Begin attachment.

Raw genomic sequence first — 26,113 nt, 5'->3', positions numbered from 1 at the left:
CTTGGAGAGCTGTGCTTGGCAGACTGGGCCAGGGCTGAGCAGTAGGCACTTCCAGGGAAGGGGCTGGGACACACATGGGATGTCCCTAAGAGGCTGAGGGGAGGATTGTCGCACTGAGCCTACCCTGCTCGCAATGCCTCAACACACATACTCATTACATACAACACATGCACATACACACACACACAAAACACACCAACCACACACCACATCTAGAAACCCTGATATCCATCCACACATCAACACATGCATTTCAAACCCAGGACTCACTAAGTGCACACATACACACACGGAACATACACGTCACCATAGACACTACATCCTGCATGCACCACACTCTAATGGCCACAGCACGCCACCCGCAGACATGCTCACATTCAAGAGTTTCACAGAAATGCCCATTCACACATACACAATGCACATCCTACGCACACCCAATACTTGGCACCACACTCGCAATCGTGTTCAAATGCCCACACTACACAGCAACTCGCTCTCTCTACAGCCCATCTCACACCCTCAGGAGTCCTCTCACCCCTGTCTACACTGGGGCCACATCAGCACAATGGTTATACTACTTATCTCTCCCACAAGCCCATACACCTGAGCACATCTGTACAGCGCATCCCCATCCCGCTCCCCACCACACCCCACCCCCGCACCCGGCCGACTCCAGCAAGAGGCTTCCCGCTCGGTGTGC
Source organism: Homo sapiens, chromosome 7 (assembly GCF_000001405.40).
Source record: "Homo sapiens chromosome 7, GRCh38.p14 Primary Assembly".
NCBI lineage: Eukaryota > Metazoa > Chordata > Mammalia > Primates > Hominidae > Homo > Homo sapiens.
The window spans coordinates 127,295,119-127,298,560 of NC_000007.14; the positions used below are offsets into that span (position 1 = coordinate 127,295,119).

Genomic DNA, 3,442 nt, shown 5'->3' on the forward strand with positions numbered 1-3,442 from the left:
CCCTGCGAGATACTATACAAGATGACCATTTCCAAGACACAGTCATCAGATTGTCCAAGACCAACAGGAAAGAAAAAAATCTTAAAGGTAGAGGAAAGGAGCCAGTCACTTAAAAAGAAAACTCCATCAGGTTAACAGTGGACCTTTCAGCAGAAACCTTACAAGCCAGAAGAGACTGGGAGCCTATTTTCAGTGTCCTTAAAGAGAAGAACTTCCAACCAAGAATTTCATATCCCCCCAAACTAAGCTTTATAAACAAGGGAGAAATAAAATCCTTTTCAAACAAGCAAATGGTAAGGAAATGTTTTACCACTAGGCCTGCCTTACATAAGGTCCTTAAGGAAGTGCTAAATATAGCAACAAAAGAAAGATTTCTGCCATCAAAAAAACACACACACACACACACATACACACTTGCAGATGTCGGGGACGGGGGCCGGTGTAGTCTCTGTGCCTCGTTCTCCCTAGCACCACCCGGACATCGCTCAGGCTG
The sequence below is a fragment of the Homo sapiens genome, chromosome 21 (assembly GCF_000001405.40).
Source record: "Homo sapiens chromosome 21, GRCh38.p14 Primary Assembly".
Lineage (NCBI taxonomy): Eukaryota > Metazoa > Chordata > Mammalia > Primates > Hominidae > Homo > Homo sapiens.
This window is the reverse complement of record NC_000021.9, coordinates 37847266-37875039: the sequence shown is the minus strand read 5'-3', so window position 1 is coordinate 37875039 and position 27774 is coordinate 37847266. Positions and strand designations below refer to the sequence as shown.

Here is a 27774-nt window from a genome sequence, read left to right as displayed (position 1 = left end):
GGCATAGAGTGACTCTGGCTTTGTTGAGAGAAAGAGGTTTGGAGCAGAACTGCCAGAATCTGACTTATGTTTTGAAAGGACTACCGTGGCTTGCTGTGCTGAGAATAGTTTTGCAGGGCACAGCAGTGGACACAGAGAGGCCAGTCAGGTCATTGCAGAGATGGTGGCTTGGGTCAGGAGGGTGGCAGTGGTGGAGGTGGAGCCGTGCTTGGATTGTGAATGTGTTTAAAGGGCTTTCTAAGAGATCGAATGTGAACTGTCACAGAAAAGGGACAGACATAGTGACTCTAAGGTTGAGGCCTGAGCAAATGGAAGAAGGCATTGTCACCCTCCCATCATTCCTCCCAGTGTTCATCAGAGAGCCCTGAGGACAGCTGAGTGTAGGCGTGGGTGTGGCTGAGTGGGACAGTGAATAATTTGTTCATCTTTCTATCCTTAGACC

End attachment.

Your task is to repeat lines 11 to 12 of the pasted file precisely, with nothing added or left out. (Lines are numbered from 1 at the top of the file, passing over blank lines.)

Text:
Lineage (NCBI taxonomy): Eukaryota > Metazoa > Chordata > Mammalia > Primates > Hominidae > Homo > Homo sapiens.
This window is the reverse complement of record NC_000021.9, coordinates 37847266-37875039: the sequence shown is the minus strand read 5'-3', so window position 1 is coordinate 37875039 and position 27774 is coordinate 37847266. Positions and strand designations below refer to the sequence as shown.